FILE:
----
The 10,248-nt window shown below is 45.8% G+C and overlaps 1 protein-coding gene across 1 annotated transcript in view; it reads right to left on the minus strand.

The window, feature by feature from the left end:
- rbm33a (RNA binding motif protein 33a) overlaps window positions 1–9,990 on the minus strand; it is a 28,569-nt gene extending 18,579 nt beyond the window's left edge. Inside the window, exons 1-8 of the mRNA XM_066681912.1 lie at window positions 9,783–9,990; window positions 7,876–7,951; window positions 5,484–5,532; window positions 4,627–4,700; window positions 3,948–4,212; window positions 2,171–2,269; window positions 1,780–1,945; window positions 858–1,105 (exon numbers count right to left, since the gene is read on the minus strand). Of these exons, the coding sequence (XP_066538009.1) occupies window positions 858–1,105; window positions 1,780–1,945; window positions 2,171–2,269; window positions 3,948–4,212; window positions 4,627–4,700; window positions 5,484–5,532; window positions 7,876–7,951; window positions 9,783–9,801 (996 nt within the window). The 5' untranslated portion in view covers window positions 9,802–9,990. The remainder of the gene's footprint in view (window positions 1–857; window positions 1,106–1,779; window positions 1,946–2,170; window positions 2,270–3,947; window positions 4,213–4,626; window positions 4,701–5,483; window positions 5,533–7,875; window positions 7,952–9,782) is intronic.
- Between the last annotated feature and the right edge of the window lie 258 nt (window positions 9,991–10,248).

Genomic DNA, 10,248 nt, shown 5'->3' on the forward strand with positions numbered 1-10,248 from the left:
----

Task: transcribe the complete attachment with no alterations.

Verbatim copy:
The 10,248-nt window shown below is 45.8% G+C and overlaps 1 protein-coding gene across 1 annotated transcript in view; it reads right to left on the minus strand.

The window, feature by feature from the left end:
- rbm33a (RNA binding motif protein 33a) overlaps window positions 1–9,990 on the minus strand; it is a 28,569-nt gene extending 18,579 nt beyond the window's left edge. Inside the window, exons 1-8 of the mRNA XM_066681912.1 lie at window positions 9,783–9,990; window positions 7,876–7,951; window positions 5,484–5,532; window positions 4,627–4,700; window positions 3,948–4,212; window positions 2,171–2,269; window positions 1,780–1,945; window positions 858–1,105 (exon numbers count right to left, since the gene is read on the minus strand). Of these exons, the coding sequence (XP_066538009.1) occupies window positions 858–1,105; window positions 1,780–1,945; window positions 2,171–2,269; window positions 3,948–4,212; window positions 4,627–4,700; window positions 5,484–5,532; window positions 7,876–7,951; window positions 9,783–9,801 (996 nt within the window). The 5' untranslated portion in view covers window positions 9,802–9,990. The remainder of the gene's footprint in view (window positions 1–857; window positions 1,106–1,779; window positions 1,946–2,170; window positions 2,270–3,947; window positions 4,213–4,626; window positions 4,701–5,483; window positions 5,533–7,875; window positions 7,952–9,782) is intronic.
- Between the last annotated feature and the right edge of the window lie 258 nt (window positions 9,991–10,248).

Genomic DNA, 10,248 nt, shown 5'->3' on the forward strand with positions numbered 1-10,248 from the left: